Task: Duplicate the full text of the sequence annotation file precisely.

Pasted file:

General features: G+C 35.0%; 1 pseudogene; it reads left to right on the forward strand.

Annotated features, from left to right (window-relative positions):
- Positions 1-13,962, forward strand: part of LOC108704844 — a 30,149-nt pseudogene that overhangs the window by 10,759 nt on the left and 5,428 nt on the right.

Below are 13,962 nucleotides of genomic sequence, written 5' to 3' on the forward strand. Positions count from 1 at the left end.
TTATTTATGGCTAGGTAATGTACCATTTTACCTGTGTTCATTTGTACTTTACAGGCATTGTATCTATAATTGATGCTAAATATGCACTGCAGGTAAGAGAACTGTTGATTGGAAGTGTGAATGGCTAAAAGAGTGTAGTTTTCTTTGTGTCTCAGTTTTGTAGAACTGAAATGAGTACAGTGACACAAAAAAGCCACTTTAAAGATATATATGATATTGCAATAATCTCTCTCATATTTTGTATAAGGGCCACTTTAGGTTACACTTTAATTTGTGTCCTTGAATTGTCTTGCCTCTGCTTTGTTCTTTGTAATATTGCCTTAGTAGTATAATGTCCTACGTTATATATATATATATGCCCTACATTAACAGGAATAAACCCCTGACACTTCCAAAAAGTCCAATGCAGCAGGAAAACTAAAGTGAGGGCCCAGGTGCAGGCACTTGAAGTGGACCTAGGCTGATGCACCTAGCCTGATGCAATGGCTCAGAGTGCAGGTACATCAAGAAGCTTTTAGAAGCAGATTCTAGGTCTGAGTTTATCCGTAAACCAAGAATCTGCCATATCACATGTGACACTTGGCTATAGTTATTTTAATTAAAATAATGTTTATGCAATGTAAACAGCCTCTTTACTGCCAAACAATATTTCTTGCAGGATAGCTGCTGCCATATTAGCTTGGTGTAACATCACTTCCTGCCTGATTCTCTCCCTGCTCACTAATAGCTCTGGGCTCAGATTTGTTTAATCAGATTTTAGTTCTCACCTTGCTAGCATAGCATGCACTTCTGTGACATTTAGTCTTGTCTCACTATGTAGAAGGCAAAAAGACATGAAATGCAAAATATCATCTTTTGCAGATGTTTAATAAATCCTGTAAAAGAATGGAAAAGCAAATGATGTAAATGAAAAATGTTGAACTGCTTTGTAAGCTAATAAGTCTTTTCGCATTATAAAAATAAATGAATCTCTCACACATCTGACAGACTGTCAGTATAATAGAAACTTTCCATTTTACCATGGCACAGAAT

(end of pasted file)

General features: G+C 35.0%; 1 pseudogene; it reads left to right on the forward strand.

Annotated features, from left to right (window-relative positions):
- Positions 1-13,962, forward strand: part of LOC108704844 — a 30,149-nt pseudogene that overhangs the window by 10,759 nt on the left and 5,428 nt on the right.

Below are 13,962 nucleotides of genomic sequence, written 5' to 3' on the forward strand. Positions count from 1 at the left end.
TTATTTATGGCTAGGTAATGTACCATTTTACCTGTGTTCATTTGTACTTTACAGGCATTGTATCTATAATTGATGCTAAATATGCACTGCAGGTAAGAGAACTGTTGATTGGAAGTGTGAATGGCTAAAAGAGTGTAGTTTTCTTTGTGTCTCAGTTTTGTAGAACTGAAATGAGTACAGTGACACAAAAAAGCCACTTTAAAGATATATATGATATTGCAATAATCTCTCTCATATTTTGTATAAGGGCCACTTTAGGTTACACTTTAATTTGTGTCCTTGAATTGTCTTGCCTCTGCTTTGTTCTTTGTAATATTGCCTTAGTAGTATAATGTCCTACGTTATATATATATATATGCCCTACATTAACAGGAATAAACCCCTGACACTTCCAAAAAGTCCAATGCAGCAGGAAAACTAAAGTGAGGGCCCAGGTGCAGGCACTTGAAGTGGACCTAGGCTGATGCACCTAGCCTGATGCAATGGCTCAGAGTGCAGGTACATCAAGAAGCTTTTAGAAGCAGATTCTAGGTCTGAGTTTATCCGTAAACCAAGAATCTGCCATATCACATGTGACACTTGGCTATAGTTATTTTAATTAAAATAATGTTTATGCAATGTAAACAGCCTCTTTACTGCCAAACAATATTTCTTGCAGGATAGCTGCTGCCATATTAGCTTGGTGTAACATCACTTCCTGCCTGATTCTCTCCCTGCTCACTAATAGCTCTGGGCTCAGATTTGTTTAATCAGATTTTAGTTCTCACCTTGCTAGCATAGCATGCACTTCTGTGACATTTAGTCTTGTCTCACTATGTAGAAGGCAAAAAGACATGAAATGCAAAATATCATCTTTTGCAGATGTTTAATAAATCCTGTAAAAGAATGGAAAAGCAAATGATGTAAATGAAAAATGTTGAACTGCTTTGTAAGCTAATAAGTCTTTTCGCATTATAAAAATAAATGAATCTCTCACACATCTGACAGACTGTCAGTATAATAGAAACTTTCCATTTTACCATGGCACAGAAT